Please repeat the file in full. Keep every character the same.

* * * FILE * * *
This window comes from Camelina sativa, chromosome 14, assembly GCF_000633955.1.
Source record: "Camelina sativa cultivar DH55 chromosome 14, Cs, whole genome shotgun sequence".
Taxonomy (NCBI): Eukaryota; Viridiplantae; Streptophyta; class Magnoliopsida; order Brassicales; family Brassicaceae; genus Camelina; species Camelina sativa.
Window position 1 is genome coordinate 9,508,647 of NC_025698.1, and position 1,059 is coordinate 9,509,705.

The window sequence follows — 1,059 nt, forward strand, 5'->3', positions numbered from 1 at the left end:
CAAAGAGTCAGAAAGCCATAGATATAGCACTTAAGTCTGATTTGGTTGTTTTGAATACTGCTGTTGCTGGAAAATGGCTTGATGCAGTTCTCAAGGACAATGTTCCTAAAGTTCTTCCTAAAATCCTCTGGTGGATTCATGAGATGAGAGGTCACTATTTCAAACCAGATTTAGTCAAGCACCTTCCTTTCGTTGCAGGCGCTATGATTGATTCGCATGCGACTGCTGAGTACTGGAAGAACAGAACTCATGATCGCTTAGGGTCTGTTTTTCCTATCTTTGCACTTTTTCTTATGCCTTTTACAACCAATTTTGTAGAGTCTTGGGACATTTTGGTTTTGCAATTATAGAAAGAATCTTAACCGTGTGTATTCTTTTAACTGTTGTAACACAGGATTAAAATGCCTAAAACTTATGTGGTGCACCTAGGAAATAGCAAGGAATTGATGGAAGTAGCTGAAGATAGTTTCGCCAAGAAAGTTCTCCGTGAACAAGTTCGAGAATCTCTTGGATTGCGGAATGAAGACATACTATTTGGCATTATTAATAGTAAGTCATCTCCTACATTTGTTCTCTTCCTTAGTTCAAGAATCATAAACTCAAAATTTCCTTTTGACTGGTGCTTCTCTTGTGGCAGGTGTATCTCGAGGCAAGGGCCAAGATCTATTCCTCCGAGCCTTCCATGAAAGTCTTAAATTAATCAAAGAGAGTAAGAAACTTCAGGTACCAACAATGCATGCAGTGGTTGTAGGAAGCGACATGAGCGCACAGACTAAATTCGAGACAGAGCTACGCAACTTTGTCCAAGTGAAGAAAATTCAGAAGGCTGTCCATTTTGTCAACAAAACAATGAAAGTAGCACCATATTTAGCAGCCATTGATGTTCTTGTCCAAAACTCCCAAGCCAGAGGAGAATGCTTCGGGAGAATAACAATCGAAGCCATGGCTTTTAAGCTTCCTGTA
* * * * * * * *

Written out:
This window comes from Camelina sativa, chromosome 14, assembly GCF_000633955.1.
Source record: "Camelina sativa cultivar DH55 chromosome 14, Cs, whole genome shotgun sequence".
Taxonomy (NCBI): Eukaryota; Viridiplantae; Streptophyta; class Magnoliopsida; order Brassicales; family Brassicaceae; genus Camelina; species Camelina sativa.
Window position 1 is genome coordinate 9,508,647 of NC_025698.1, and position 1,059 is coordinate 9,509,705.

The window sequence follows — 1,059 nt, forward strand, 5'->3', positions numbered from 1 at the left end:
CAAAGAGTCAGAAAGCCATAGATATAGCACTTAAGTCTGATTTGGTTGTTTTGAATACTGCTGTTGCTGGAAAATGGCTTGATGCAGTTCTCAAGGACAATGTTCCTAAAGTTCTTCCTAAAATCCTCTGGTGGATTCATGAGATGAGAGGTCACTATTTCAAACCAGATTTAGTCAAGCACCTTCCTTTCGTTGCAGGCGCTATGATTGATTCGCATGCGACTGCTGAGTACTGGAAGAACAGAACTCATGATCGCTTAGGGTCTGTTTTTCCTATCTTTGCACTTTTTCTTATGCCTTTTACAACCAATTTTGTAGAGTCTTGGGACATTTTGGTTTTGCAATTATAGAAAGAATCTTAACCGTGTGTATTCTTTTAACTGTTGTAACACAGGATTAAAATGCCTAAAACTTATGTGGTGCACCTAGGAAATAGCAAGGAATTGATGGAAGTAGCTGAAGATAGTTTCGCCAAGAAAGTTCTCCGTGAACAAGTTCGAGAATCTCTTGGATTGCGGAATGAAGACATACTATTTGGCATTATTAATAGTAAGTCATCTCCTACATTTGTTCTCTTCCTTAGTTCAAGAATCATAAACTCAAAATTTCCTTTTGACTGGTGCTTCTCTTGTGGCAGGTGTATCTCGAGGCAAGGGCCAAGATCTATTCCTCCGAGCCTTCCATGAAAGTCTTAAATTAATCAAAGAGAGTAAGAAACTTCAGGTACCAACAATGCATGCAGTGGTTGTAGGAAGCGACATGAGCGCACAGACTAAATTCGAGACAGAGCTACGCAACTTTGTCCAAGTGAAGAAAATTCAGAAGGCTGTCCATTTTGTCAACAAAACAATGAAAGTAGCACCATATTTAGCAGCCATTGATGTTCTTGTCCAAAACTCCCAAGCCAGAGGAGAATGCTTCGGGAGAATAACAATCGAAGCCATGGCTTTTAAGCTTCCTGTA